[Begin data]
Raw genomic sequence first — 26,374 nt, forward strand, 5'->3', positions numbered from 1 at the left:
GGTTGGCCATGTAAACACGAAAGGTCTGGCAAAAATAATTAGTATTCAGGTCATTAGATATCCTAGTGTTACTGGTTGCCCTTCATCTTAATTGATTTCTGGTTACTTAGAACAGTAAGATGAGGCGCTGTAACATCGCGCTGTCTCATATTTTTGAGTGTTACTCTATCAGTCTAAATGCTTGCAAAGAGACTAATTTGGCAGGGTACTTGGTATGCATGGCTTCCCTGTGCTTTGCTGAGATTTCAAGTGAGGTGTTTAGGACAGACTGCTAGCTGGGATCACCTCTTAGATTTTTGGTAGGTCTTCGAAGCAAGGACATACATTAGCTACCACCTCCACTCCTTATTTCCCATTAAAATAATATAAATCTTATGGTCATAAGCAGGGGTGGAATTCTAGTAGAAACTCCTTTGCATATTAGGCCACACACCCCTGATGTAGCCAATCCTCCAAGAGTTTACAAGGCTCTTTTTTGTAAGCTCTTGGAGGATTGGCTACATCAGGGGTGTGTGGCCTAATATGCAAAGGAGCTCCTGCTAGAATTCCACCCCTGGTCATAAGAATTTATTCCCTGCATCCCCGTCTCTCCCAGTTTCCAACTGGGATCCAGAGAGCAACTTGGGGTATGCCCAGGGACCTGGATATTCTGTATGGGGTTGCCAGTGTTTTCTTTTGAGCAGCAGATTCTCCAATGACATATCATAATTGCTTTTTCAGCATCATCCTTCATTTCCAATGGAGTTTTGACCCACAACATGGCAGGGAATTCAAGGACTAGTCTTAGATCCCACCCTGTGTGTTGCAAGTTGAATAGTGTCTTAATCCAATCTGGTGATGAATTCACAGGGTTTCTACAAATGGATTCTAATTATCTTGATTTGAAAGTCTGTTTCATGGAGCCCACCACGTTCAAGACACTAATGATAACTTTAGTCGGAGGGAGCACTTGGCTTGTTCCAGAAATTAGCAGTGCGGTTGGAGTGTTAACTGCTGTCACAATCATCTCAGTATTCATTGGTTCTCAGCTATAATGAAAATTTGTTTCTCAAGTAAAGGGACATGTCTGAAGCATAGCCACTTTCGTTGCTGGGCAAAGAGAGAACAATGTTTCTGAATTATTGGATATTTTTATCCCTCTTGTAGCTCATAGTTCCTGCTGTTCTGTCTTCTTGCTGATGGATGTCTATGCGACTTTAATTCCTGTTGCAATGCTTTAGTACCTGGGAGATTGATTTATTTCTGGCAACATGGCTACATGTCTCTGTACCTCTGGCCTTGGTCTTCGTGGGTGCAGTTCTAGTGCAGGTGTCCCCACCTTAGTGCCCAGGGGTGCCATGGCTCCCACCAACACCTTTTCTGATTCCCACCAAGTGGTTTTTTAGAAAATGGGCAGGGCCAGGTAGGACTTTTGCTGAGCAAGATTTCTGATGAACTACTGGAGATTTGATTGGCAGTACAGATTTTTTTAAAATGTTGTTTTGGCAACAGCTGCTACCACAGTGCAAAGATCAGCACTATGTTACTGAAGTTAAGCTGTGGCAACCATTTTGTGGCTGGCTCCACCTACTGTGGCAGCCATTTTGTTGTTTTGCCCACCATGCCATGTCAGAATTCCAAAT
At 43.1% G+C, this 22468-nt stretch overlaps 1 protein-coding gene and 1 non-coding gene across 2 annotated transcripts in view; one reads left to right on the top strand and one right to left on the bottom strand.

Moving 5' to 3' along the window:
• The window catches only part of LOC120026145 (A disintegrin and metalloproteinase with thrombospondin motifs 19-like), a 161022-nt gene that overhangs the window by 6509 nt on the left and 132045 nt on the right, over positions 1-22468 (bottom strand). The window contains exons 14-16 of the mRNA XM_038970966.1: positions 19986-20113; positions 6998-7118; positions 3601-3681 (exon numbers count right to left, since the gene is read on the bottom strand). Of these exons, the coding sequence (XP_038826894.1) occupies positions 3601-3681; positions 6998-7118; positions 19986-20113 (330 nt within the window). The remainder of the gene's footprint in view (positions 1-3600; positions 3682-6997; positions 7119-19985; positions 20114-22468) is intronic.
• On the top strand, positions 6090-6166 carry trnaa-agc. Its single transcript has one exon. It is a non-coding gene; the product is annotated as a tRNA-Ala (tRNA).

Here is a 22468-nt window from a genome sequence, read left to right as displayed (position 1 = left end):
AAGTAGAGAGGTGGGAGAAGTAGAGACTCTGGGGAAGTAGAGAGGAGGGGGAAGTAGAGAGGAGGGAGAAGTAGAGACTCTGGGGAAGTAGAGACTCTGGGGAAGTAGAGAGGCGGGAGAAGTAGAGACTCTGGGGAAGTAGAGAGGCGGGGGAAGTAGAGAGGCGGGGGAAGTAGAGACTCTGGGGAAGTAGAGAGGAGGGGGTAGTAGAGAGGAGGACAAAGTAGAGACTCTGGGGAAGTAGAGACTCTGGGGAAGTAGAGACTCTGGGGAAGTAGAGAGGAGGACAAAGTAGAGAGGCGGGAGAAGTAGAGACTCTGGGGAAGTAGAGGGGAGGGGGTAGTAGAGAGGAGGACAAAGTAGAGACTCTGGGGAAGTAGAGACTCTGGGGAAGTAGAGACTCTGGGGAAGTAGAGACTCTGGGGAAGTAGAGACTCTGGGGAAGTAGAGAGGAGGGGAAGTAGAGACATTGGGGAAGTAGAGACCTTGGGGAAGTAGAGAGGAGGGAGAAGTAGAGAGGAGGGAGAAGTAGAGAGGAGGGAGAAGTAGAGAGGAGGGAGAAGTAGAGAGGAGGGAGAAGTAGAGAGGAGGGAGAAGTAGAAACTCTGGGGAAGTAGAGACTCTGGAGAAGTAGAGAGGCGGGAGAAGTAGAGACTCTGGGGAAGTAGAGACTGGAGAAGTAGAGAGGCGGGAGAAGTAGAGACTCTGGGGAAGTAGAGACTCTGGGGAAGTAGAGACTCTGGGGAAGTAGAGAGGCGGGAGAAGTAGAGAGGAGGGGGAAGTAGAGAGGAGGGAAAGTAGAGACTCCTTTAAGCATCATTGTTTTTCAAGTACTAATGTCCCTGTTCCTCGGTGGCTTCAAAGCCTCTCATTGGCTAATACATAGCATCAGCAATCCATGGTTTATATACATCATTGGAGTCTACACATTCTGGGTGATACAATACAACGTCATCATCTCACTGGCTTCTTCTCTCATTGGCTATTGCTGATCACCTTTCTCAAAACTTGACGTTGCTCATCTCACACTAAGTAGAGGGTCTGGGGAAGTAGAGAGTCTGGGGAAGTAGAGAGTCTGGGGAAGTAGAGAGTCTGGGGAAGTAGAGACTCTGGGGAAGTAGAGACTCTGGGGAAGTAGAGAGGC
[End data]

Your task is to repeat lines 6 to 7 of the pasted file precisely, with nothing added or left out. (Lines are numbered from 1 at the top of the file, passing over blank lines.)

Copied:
• On the top strand, positions 6090-6166 carry trnaa-agc. Its single transcript has one exon. It is a non-coding gene; the product is annotated as a tRNA-Ala (tRNA).

Here is a 22468-nt window from a genome sequence, read left to right as displayed (position 1 = left end):